CC: It’s no secret that you helped Billy Lane on his Down and Dirty Biker Build-off bike. Would he have won the build-off without copying your HCH tank?
Aaron: Oh, I gotta say Billy would have won, no matter what, cause Billy is a very talented guy. I am fortunate enough to be good friends with Billy and know Billy for a long time. I helped him a tremendous amount on that build-off and everything like that, even for us to get it done so we could beat Mr. Perewitz here in the final deal, which we did do. It was very, very fun deal and by any way Billy can look for a little inspiration, that’s great. There’s no doubt about it—I look for inspiration from him. He’s one of the most hustlin’, go-getting guys in the industry and he makes a lot of shit happen, so I’m glad to at least be one of his friends and work with him on a lot of different projects. We’ve got the Blood, Sweat and Gears we’re doing right now and it’s great to work just hand in hand with him.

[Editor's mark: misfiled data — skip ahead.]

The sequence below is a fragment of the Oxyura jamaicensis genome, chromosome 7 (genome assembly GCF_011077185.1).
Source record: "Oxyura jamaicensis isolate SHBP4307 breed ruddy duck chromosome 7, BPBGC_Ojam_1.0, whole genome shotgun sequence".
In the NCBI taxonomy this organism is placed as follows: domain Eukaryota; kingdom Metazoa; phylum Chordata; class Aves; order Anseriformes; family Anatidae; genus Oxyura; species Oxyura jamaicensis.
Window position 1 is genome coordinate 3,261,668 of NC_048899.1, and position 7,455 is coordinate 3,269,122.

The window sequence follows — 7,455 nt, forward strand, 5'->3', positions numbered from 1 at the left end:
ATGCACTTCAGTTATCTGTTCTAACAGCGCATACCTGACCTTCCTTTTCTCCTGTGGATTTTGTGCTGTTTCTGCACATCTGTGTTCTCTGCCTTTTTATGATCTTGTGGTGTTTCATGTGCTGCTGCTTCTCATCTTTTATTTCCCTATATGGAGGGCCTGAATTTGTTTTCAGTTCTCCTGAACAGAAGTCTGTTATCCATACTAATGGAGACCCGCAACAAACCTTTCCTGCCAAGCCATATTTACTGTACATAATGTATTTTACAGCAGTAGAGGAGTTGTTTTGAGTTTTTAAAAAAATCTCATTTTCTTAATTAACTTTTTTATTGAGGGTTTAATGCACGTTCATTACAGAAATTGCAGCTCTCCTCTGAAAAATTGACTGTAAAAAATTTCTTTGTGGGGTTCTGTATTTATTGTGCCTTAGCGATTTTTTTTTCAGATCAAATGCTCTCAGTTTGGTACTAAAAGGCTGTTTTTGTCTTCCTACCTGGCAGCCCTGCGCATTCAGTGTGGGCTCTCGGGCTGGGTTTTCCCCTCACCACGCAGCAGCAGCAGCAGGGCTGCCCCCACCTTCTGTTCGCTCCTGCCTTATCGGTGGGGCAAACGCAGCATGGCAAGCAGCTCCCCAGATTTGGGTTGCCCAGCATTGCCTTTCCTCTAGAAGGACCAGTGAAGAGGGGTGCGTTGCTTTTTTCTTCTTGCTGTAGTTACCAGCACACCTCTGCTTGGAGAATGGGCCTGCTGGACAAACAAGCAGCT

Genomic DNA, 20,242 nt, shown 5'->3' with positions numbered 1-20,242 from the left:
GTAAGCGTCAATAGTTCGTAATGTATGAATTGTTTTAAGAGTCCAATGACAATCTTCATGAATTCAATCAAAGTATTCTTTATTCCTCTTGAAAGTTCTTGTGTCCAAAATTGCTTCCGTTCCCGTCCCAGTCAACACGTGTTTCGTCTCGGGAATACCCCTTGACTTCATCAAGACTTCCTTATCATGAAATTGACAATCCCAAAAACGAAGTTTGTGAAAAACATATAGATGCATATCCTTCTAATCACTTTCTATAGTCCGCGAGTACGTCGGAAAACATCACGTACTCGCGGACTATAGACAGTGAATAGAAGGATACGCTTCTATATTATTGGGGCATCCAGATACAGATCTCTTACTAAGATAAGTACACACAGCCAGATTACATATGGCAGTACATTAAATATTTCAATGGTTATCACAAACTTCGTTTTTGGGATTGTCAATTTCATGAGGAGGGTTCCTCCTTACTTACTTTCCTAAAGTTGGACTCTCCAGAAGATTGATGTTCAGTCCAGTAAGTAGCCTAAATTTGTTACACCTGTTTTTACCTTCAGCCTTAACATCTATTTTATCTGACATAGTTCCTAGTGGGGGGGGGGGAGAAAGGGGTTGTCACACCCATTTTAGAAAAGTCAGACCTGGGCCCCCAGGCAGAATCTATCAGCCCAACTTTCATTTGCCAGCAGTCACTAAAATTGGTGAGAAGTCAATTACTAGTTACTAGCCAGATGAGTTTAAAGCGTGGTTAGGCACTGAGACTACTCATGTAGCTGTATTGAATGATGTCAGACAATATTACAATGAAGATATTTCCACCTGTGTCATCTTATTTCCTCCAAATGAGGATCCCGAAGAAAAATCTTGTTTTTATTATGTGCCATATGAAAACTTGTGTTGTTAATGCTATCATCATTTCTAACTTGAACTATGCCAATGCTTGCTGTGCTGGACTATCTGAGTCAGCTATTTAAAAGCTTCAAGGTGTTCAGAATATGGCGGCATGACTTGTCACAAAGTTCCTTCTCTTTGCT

CC: Where do you see yourself in 20 years?
Aaron: I’d love to see myself on some island chillin’ on a beach. That’s what I’d love. No matter what, I’ll always be involved in the motorcycle industry. I’ve had a passion for motorcycles since before I can even remember. I don’t remember why or anything like that, but as a kid, that’s all I ever wanted and wanted to be around and do. So there’s no doubt about it. I will always be in this industry. That’s why we don’t just sit around in this industry. That’s why we come up with patentable items and constantly are advancing the technology and innovating and creating new things for the industry, because in 20 years I don’t want to be one of those guys that just chilled in the industry and hung out. I want to be one of those who was known for trying to change the industry.

Interview and photos by Loney and
Stephanie Wilcoxson